China is exceedingly fragile… concerned with domestic challenges.
Professor Steve Hess researches popular protest in China at the University of Bridgeport in Connecticut.
What is the international media missing about China?
The political system in China is exceedingly fragile and the national leadership is overwhelmingly concerned with domestic challenges.
Therefore, when the state takes particular actions, these are usually in response to internal concerns, protests and strikes within Han China or elite competition within the party.
The international media depicts China as a place dominated by a totalitarian all-powerful regime, where the people fear the state. In reality, the actions taken by the state are generally driven by a fear of the people and the continual threat of internal instability.
Q: Is China becoming more or less democratic?
A: There have been some important changes in the way in which China’s existing political functions have operated on a day-to-day basis.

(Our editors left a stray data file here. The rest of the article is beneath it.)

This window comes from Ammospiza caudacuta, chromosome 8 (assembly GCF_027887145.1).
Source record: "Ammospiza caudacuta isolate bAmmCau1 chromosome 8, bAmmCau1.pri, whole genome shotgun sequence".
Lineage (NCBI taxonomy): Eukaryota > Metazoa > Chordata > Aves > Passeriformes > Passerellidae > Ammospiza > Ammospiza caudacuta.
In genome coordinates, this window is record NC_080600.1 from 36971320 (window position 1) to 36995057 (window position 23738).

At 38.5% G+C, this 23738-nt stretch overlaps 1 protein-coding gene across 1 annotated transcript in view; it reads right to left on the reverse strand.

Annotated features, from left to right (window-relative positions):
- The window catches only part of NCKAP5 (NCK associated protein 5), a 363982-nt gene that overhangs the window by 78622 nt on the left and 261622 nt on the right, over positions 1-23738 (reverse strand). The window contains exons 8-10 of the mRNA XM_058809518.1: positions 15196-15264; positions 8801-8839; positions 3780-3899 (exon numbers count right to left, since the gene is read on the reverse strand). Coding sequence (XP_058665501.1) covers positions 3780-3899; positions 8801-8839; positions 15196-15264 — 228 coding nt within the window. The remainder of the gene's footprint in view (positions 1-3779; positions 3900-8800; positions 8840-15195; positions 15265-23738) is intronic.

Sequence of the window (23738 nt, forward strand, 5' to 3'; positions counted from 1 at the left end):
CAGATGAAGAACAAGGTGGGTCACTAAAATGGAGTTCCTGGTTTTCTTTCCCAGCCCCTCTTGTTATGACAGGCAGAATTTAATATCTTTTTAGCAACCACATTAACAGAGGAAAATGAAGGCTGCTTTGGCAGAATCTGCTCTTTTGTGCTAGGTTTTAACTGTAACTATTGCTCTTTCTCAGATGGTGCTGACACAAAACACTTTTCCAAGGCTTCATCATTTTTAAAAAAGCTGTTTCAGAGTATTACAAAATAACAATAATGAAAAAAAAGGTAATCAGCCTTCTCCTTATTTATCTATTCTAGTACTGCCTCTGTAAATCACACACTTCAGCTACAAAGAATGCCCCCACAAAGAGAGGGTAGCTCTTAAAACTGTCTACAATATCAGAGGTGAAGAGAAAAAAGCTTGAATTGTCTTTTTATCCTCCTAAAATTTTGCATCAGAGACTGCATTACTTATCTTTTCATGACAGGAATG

First, the ideological dogmatism, mass campaigning and political fervor of the Maoist period has been replaced with pragmatism, gradual reform, and a focus on modernization in the Deng and post-Deng period since the 1970s.
Second, the central leadership has delegated more power to local governments and increasingly specialized courts, people’s congresses, and bureaucratic agencies.
Third, citizens have been provided with channels to express their views in the form of petitions, protests and local level elections. Petitions are legal, but citizens have found that by (illegally) gathering large groups to present petitions or otherwise demonstrating, they can more effectively win concessions from officials.
Local level elections struggle with corruption and limited competition – candidates are most often both Chinese Communist Party members and often there is only one candidate who stands for election. Elections only take place at the local level, meaning officials who stand to public scrutiny are at the very lowest level of government.
Q: What makes your insight unique?
A: I lived in Southwestern China (Chongqing) for two years with the Peace Corps (2006-2008), developing firsthand knowledge and experience with Chinese society.
As an academic I have developed a research agenda focused on the popular challenges to the state within China, looking at ethnic protests, labor protests and the everyday forms of resistance within the country.
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